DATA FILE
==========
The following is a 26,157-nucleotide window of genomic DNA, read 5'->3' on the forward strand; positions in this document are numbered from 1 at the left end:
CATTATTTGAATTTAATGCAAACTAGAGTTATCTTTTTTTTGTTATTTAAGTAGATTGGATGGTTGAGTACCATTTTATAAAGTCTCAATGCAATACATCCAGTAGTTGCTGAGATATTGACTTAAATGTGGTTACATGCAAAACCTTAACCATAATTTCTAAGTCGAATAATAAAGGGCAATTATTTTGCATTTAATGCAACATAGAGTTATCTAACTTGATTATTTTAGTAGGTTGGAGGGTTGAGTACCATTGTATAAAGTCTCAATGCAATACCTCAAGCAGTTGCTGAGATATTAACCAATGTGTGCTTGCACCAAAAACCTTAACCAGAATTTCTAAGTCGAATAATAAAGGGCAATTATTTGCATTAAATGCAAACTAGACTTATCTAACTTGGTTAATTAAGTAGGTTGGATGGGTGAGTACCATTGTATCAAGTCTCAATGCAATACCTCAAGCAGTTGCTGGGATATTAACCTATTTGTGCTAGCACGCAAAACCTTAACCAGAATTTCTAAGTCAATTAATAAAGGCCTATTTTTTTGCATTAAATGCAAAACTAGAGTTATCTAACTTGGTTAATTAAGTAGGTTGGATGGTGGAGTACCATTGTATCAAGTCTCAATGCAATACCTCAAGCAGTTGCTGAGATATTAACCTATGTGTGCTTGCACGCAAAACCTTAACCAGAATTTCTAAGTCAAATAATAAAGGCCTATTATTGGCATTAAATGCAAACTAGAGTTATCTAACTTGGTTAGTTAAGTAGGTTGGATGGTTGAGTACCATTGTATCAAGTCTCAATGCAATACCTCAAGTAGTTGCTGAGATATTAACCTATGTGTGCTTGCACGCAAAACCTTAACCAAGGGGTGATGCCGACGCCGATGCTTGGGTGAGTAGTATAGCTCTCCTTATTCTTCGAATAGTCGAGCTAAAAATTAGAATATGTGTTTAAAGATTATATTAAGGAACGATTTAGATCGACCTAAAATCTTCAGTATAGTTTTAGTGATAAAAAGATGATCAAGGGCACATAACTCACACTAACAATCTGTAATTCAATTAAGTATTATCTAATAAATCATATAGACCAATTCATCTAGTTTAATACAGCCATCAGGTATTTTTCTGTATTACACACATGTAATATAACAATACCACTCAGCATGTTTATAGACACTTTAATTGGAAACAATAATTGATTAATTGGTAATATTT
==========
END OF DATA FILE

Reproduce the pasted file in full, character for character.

The following is a 26,157-nucleotide window of genomic DNA, read 5'->3' on the forward strand; positions in this document are numbered from 1 at the left end:
CATTATTTGAATTTAATGCAAACTAGAGTTATCTTTTTTTTGTTATTTAAGTAGATTGGATGGTTGAGTACCATTTTATAAAGTCTCAATGCAATACATCCAGTAGTTGCTGAGATATTGACTTAAATGTGGTTACATGCAAAACCTTAACCATAATTTCTAAGTCGAATAATAAAGGGCAATTATTTTGCATTTAATGCAACATAGAGTTATCTAACTTGATTATTTTAGTAGGTTGGAGGGTTGAGTACCATTGTATAAAGTCTCAATGCAATACCTCAAGCAGTTGCTGAGATATTAACCAATGTGTGCTTGCACCAAAAACCTTAACCAGAATTTCTAAGTCGAATAATAAAGGGCAATTATTTGCATTAAATGCAAACTAGACTTATCTAACTTGGTTAATTAAGTAGGTTGGATGGGTGAGTACCATTGTATCAAGTCTCAATGCAATACCTCAAGCAGTTGCTGGGATATTAACCTATTTGTGCTAGCACGCAAAACCTTAACCAGAATTTCTAAGTCAATTAATAAAGGCCTATTTTTTTGCATTAAATGCAAAACTAGAGTTATCTAACTTGGTTAATTAAGTAGGTTGGATGGTGGAGTACCATTGTATCAAGTCTCAATGCAATACCTCAAGCAGTTGCTGAGATATTAACCTATGTGTGCTTGCACGCAAAACCTTAACCAGAATTTCTAAGTCAAATAATAAAGGCCTATTATTGGCATTAAATGCAAACTAGAGTTATCTAACTTGGTTAGTTAAGTAGGTTGGATGGTTGAGTACCATTGTATCAAGTCTCAATGCAATACCTCAAGTAGTTGCTGAGATATTAACCTATGTGTGCTTGCACGCAAAACCTTAACCAAGGGGTGATGCCGACGCCGATGCTTGGGTGAGTAGTATAGCTCTCCTTATTCTTCGAATAGTCGAGCTAAAAATTAGAATATGTGTTTAAAGATTATATTAAGGAACGATTTAGATCGACCTAAAATCTTCAGTATAGTTTTAGTGATAAAAAGATGATCAAGGGCACATAACTCACACTAACAATCTGTAATTCAATTAAGTATTATCTAATAAATCATATAGACCAATTCATCTAGTTTAATACAGCCATCAGGTATTTTTCTGTATTACACACATGTAATATAACAATACCACTCAGCATGTTTATAGACACTTTAATTGGAAACAATAATTGATTAATTGGTAATATTT